MASVINGO — Waving red cloths tied to tree branches, scores of Chivi villagers form a human chain along the meandering Masvingo-Chivi Highway with their own picks, shovels, wheelbarrows and home-made rammers to fill in potholes that have seen the tarred road resemble any other ordinary feeder dust road in rural areas.
One would think they were officials from the Transport ministry, yet these are ordinary villagers who have taken the initiative to repair their public roads.
In turn, some kind motorists stop by and give them a few alms in appreciation.
Such is the state of decay of the country’s roads that it has prompted villagers to take over what would ordinarily pass as government’s responsibility to repair and maintain the road, constructed way back in the early 1980s through a Chinese grant.
“We have seen several cars getting involved in head-on collisions along this road after one car hits a pothole or veers off the road,” said a villager, Ephraim Madyangove, rubbing off sweat from his brow with one hand and a shovel in the other hand in the sweltering heat common in the area.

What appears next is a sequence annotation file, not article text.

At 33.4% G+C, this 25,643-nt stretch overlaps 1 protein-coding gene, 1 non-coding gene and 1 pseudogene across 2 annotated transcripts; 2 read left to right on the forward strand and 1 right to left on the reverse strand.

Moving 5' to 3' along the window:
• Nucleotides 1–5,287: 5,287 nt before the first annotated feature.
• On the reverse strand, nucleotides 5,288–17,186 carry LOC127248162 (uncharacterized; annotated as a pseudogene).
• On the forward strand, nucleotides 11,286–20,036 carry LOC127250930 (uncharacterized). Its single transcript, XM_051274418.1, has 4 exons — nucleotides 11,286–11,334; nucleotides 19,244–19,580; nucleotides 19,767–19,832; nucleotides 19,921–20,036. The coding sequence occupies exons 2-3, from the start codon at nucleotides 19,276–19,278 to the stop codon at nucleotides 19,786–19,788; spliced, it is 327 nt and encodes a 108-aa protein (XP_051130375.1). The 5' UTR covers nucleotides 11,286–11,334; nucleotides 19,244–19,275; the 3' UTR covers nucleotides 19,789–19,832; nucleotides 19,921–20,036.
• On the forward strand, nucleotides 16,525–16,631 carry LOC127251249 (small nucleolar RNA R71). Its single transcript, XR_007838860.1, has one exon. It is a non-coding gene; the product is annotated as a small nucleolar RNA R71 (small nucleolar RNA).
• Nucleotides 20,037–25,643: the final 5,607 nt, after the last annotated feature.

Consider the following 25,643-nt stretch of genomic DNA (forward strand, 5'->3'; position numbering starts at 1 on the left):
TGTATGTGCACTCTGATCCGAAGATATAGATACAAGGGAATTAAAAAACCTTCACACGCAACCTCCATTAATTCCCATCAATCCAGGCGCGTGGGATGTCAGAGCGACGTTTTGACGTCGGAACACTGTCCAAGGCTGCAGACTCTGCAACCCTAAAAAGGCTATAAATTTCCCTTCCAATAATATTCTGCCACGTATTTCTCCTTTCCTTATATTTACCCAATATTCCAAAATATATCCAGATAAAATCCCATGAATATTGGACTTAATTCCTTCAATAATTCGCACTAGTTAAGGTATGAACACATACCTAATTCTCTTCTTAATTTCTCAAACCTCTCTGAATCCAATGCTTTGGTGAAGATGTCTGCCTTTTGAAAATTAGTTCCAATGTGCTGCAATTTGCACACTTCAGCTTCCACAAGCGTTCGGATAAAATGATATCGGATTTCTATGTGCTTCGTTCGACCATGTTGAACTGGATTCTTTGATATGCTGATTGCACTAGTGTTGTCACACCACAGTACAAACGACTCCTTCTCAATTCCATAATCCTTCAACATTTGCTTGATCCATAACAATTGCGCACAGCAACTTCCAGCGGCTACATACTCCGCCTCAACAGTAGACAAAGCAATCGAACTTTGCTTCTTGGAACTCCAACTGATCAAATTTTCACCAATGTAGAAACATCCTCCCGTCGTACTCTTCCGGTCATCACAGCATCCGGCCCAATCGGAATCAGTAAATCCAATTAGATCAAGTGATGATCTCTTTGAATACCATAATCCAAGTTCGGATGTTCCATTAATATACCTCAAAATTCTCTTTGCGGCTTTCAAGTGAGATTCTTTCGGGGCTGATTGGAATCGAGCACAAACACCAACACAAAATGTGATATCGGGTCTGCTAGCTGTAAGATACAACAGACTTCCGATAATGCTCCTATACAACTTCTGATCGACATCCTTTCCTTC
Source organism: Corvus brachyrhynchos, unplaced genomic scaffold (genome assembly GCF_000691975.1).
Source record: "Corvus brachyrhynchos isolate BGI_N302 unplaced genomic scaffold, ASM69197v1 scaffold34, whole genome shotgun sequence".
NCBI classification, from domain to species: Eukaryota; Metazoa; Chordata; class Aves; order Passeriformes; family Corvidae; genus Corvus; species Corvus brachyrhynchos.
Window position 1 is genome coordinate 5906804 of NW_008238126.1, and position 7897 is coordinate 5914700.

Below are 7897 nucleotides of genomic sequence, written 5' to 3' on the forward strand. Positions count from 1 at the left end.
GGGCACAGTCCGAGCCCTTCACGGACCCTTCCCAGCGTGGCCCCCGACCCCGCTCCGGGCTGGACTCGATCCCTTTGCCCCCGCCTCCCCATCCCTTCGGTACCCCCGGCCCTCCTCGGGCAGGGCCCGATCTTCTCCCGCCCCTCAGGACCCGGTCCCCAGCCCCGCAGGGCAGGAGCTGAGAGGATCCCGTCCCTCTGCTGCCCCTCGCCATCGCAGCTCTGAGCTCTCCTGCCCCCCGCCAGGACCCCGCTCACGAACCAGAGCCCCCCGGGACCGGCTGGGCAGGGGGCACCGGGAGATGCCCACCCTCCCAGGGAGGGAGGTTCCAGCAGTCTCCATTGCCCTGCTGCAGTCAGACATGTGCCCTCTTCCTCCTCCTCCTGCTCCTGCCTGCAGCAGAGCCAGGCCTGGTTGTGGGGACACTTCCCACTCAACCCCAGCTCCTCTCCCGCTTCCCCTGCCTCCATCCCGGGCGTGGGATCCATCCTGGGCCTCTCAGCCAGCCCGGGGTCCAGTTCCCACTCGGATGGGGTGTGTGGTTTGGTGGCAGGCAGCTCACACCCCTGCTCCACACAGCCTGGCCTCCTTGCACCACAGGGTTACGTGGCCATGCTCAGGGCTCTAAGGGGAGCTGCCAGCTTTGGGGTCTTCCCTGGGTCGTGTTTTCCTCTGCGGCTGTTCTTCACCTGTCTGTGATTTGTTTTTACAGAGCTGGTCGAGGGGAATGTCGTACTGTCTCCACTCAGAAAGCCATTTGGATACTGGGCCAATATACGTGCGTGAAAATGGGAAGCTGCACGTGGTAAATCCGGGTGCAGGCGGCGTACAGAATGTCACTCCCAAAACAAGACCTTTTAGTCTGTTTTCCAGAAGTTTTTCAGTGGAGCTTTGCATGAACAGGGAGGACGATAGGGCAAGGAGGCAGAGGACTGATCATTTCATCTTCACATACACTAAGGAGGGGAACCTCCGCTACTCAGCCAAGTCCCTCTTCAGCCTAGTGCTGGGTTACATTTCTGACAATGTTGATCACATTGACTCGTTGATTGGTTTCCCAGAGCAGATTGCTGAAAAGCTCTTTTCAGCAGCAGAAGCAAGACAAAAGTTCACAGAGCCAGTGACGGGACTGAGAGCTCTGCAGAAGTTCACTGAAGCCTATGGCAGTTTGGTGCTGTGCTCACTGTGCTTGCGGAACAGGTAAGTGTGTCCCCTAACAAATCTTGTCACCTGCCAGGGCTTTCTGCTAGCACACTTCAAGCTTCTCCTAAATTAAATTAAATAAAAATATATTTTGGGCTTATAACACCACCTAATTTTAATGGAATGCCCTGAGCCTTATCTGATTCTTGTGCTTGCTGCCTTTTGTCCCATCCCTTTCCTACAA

He added: “Despite several appeals to the authorities to fill in the potholes, there was no response. So we decided to take it upon ourselves to fill in the potholes. It is our area we want to develop. Even if we were to ignore this, it is us who will suffer as transport operators will shun the route owing to the bad state of the roads, leaving us to walk many kilometres to catch lifts to town.”
Several other villagers could be seen doing the same along the tarred road that branches off the Masvingo-Beitbridge Highway and links the hot and arid Chivi Growth Point.
Chivi district administrator Bernard Hadzirabwi lauded the villagers for complementing the government.
“It is true that the villagers have started to repair the roads. They are voluntarily doing it and we appreciate very much their efforts as you know that the Transport ministry maybe incapacitated at the moment given the economic situation bedevilling the nation,” Hadzirabwi.